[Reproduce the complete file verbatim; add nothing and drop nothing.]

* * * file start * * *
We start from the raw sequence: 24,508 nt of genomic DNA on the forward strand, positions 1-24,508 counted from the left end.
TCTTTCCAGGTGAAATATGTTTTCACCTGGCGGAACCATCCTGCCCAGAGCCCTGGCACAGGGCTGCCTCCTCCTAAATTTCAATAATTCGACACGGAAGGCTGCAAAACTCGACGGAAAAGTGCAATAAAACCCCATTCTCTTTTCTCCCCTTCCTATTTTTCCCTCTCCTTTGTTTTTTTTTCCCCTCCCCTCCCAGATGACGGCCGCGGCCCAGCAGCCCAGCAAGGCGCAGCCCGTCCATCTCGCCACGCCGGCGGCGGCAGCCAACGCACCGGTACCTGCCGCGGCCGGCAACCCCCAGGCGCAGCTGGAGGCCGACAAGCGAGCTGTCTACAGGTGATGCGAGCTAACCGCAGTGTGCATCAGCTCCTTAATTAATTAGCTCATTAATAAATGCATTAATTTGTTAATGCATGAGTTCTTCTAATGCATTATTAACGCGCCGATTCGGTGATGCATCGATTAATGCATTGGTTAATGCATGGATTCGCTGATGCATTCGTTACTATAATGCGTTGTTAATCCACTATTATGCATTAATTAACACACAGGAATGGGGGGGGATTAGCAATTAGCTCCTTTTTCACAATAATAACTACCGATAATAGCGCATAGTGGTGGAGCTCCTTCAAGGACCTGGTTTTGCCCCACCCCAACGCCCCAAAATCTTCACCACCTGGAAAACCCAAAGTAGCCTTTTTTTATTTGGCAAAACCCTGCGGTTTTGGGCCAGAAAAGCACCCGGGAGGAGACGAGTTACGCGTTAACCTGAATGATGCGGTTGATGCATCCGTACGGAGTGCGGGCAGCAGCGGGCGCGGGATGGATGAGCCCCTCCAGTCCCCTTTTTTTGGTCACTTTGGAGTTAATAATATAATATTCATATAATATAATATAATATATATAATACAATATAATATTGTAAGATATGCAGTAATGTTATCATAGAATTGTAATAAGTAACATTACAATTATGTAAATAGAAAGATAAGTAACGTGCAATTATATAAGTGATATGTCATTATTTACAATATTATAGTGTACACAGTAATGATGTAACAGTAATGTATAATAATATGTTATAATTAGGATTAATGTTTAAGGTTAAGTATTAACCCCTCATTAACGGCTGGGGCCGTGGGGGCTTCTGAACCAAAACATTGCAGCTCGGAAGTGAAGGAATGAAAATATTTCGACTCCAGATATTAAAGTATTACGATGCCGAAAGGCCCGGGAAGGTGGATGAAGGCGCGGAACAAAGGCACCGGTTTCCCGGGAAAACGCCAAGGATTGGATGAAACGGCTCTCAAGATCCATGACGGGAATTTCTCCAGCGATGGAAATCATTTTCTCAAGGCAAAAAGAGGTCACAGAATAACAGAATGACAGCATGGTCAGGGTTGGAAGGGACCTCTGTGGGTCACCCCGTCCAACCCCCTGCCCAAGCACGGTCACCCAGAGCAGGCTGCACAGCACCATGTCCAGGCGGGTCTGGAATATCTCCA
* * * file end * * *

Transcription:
We start from the raw sequence: 24,508 nt of genomic DNA on the forward strand, positions 1-24,508 counted from the left end.
TCTTTCCAGGTGAAATATGTTTTCACCTGGCGGAACCATCCTGCCCAGAGCCCTGGCACAGGGCTGCCTCCTCCTAAATTTCAATAATTCGACACGGAAGGCTGCAAAACTCGACGGAAAAGTGCAATAAAACCCCATTCTCTTTTCTCCCCTTCCTATTTTTCCCTCTCCTTTGTTTTTTTTTCCCCTCCCCTCCCAGATGACGGCCGCGGCCCAGCAGCCCAGCAAGGCGCAGCCCGTCCATCTCGCCACGCCGGCGGCGGCAGCCAACGCACCGGTACCTGCCGCGGCCGGCAACCCCCAGGCGCAGCTGGAGGCCGACAAGCGAGCTGTCTACAGGTGATGCGAGCTAACCGCAGTGTGCATCAGCTCCTTAATTAATTAGCTCATTAATAAATGCATTAATTTGTTAATGCATGAGTTCTTCTAATGCATTATTAACGCGCCGATTCGGTGATGCATCGATTAATGCATTGGTTAATGCATGGATTCGCTGATGCATTCGTTACTATAATGCGTTGTTAATCCACTATTATGCATTAATTAACACACAGGAATGGGGGGGGATTAGCAATTAGCTCCTTTTTCACAATAATAACTACCGATAATAGCGCATAGTGGTGGAGCTCCTTCAAGGACCTGGTTTTGCCCCACCCCAACGCCCCAAAATCTTCACCACCTGGAAAACCCAAAGTAGCCTTTTTTTATTTGGCAAAACCCTGCGGTTTTGGGCCAGAAAAGCACCCGGGAGGAGACGAGTTACGCGTTAACCTGAATGATGCGGTTGATGCATCCGTACGGAGTGCGGGCAGCAGCGGGCGCGGGATGGATGAGCCCCTCCAGTCCCCTTTTTTTGGTCACTTTGGAGTTAATAATATAATATTCATATAATATAATATAATATATATAATACAATATAATATTGTAAGATATGCAGTAATGTTATCATAGAATTGTAATAAGTAACATTACAATTATGTAAATAGAAAGATAAGTAACGTGCAATTATATAAGTGATATGTCATTATTTACAATATTATAGTGTACACAGTAATGATGTAACAGTAATGTATAATAATATGTTATAATTAGGATTAATGTTTAAGGTTAAGTATTAACCCCTCATTAACGGCTGGGGCCGTGGGGGCTTCTGAACCAAAACATTGCAGCTCGGAAGTGAAGGAATGAAAATATTTCGACTCCAGATATTAAAGTATTACGATGCCGAAAGGCCCGGGAAGGTGGATGAAGGCGCGGAACAAAGGCACCGGTTTCCCGGGAAAACGCCAAGGATTGGATGAAACGGCTCTCAAGATCCATGACGGGAATTTCTCCAGCGATGGAAATCATTTTCTCAAGGCAAAAAGAGGTCACAGAATAACAGAATGACAGCATGGTCAGGGTTGGAAGGGACCTCTGTGGGTCACCCCGTCCAACCCCCTGCCCAAGCACGGTCACCCAGAGCAGGCTGCACAGCACCATGTCCAGGCGGGTCTGGAATATCTCCA